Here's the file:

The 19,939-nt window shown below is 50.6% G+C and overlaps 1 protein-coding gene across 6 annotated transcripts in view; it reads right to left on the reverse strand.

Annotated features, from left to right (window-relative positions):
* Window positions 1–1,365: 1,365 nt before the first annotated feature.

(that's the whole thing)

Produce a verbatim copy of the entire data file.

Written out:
The 19,939-nt window shown below is 50.6% G+C and overlaps 1 protein-coding gene across 6 annotated transcripts in view; it reads right to left on the reverse strand.

Annotated features, from left to right (window-relative positions):
* Window positions 1–1,365: 1,365 nt before the first annotated feature.